The top section, SANET-ep is the Phase III study that was presented yesterday and has obviously met all its primary endpoints and efficacy endpoints, and we'll go into that in more detail later.

 Below that, the SANET-p study is a Phase III study in pancreatic neuroendocrine tumors. We hope to be able to reach an interim analysis on that study early next year. So that would complete the set, as it were, really show surufatinib's efficacy across all neuroendocrine tumor patients. SANET-ep is everything excluding pancreatic, and SANET-p is pancreatic. So that would be all neuroendocrine tumor patients covered by those 2 big Phase III studies.

 You can see at the bottom of Page 5, we're now very occupied in preparing for our NDA submission at the end of this year, in the coming month or so, and also looking forward into 2020. It's about navigating the whole NDA process of inspections and regulatory interactions. And you can see on the bottom part of Page 5 there, it's also about building out our commercial team. Today, we have about 70 people in our oncology commercial team. And we would expect, by the end of next year, to be fully covering China in readiness for the launch of surufatinib. So that's a lot of work that's ongoing.

 Page 6. Briefly, what else is going on for surufatinib? In the top section, you can see Marek is managing, along with Dr. Yao, the -- call it, the U.S. or global Phase II, Phase III thinking and planning. We at ESMO yesterday presented data from our Phase Ib/II study in pNET. Very interesting, because you get to see how patients who have failed on Afinitor do on surufatinib, and Marek will talk about that later.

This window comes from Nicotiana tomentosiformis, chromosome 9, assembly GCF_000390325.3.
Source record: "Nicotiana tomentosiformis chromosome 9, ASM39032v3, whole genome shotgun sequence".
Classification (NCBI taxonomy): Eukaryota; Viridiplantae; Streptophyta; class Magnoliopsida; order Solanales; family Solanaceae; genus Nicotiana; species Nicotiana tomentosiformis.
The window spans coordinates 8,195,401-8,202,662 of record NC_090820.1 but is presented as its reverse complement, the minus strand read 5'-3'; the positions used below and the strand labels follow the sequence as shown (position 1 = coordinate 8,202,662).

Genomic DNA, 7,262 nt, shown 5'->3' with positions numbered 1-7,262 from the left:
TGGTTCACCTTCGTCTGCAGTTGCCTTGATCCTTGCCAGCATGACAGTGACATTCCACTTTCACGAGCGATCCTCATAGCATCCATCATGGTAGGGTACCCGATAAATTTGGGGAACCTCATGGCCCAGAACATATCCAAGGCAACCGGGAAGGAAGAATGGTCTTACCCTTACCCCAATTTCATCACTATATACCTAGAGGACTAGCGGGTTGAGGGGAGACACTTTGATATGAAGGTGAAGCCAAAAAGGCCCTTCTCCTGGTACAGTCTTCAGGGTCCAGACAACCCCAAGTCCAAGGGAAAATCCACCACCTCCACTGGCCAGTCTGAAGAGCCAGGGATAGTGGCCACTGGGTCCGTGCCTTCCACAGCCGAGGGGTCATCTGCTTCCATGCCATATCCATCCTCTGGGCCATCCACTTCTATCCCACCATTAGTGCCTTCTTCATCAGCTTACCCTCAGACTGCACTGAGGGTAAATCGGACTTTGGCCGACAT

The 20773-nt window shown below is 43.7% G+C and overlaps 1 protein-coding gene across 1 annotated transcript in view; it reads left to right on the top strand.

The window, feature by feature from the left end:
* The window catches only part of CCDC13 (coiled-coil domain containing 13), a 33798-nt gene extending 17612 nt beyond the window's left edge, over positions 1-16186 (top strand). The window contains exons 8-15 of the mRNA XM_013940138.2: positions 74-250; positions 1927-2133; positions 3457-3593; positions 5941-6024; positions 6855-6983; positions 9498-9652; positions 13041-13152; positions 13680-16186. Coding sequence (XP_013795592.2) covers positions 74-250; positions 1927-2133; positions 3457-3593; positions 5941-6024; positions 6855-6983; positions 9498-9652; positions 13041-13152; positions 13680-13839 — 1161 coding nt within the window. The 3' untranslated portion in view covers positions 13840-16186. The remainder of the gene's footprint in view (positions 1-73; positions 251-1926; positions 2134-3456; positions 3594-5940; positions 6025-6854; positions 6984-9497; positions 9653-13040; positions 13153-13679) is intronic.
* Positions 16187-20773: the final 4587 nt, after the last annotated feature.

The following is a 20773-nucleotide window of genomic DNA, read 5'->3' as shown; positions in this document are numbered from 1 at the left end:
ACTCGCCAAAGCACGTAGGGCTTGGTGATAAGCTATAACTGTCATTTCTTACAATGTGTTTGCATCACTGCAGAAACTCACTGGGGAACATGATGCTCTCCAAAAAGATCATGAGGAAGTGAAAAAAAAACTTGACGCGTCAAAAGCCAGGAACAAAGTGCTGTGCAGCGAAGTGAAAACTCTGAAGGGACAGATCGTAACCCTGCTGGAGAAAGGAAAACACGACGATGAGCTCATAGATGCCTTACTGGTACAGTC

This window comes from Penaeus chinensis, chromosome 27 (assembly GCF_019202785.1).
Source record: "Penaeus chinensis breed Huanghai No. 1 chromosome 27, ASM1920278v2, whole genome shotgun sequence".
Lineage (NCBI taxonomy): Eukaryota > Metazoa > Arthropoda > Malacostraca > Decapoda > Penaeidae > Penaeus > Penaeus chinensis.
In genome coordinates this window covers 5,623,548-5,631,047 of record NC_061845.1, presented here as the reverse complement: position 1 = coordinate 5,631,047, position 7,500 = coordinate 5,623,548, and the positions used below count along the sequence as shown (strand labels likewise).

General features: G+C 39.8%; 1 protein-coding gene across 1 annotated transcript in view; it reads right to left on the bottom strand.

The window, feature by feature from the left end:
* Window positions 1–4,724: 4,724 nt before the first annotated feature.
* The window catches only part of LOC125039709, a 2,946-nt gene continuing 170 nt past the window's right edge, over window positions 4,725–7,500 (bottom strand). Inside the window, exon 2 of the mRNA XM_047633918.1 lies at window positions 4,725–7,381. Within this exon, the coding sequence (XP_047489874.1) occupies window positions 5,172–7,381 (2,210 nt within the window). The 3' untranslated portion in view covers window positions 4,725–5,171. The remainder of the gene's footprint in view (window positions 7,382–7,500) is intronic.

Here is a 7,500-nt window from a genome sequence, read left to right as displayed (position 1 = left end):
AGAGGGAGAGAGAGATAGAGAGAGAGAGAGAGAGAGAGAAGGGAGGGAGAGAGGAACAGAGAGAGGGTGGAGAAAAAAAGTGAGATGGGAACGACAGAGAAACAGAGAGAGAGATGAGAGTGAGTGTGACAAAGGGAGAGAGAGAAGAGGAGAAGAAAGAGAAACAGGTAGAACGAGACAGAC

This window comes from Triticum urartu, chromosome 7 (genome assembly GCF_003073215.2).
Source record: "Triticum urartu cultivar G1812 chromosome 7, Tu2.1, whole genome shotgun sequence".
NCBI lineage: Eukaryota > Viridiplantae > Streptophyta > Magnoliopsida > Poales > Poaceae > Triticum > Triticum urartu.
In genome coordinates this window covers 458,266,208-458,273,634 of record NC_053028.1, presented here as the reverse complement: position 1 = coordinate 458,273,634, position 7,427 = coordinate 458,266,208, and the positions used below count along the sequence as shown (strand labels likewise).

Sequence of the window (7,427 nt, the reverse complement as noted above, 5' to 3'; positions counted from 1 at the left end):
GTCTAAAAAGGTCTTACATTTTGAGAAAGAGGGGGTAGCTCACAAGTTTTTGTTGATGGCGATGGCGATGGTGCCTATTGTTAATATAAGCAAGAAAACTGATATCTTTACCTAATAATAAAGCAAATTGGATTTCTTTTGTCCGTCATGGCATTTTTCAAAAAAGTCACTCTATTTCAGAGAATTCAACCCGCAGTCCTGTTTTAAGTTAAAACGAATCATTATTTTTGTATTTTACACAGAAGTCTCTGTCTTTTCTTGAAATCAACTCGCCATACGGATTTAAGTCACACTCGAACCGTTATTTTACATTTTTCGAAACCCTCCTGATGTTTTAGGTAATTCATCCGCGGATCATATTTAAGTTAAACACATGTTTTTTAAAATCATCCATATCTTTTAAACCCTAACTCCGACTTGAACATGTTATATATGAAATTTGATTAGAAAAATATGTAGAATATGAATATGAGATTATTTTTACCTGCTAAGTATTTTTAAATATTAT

We plan to have an end of Phase II meeting at the end of this year, hopefully, if the FDA is able to do that. And our plan would be to start global registration studies on surufatinib in NET early next year sometime. So we're extremely excited about that global plan, and we've worked hard to build a team underneath Marek to run all of this.

 The second section, biliary tract cancer, this is a very difficult indication in which we are interested. We've been running studies in China for some time now and is sort of early Phase II studies. Now we're in a Phase IIb/III study. And we hope to reach interim analysis on the first 80 patients of that biliary tract cancer study, the Phase III study, middle of next year.

 And then finally, the PD-1 collaboration with Junshi. That's one of the first PD-1 -- local PD-1s launched in China. We're now very aggressively working on dose expansion -- or planning dose expansion into multiple tumor types with surufatinib in combination with Tuoyi, which is the Junshi PD-1.

 So that's, in summary, the situation. Now I'll hand it over to Dr. Wei-Guo Su to take everybody through the SANET-ep data. Over to you, Wei-Guo.

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 Wei-Guo Su,  Hutchison China MediTech Limited - Chief Scientific Officer, Executive VP & Executive Director   [2]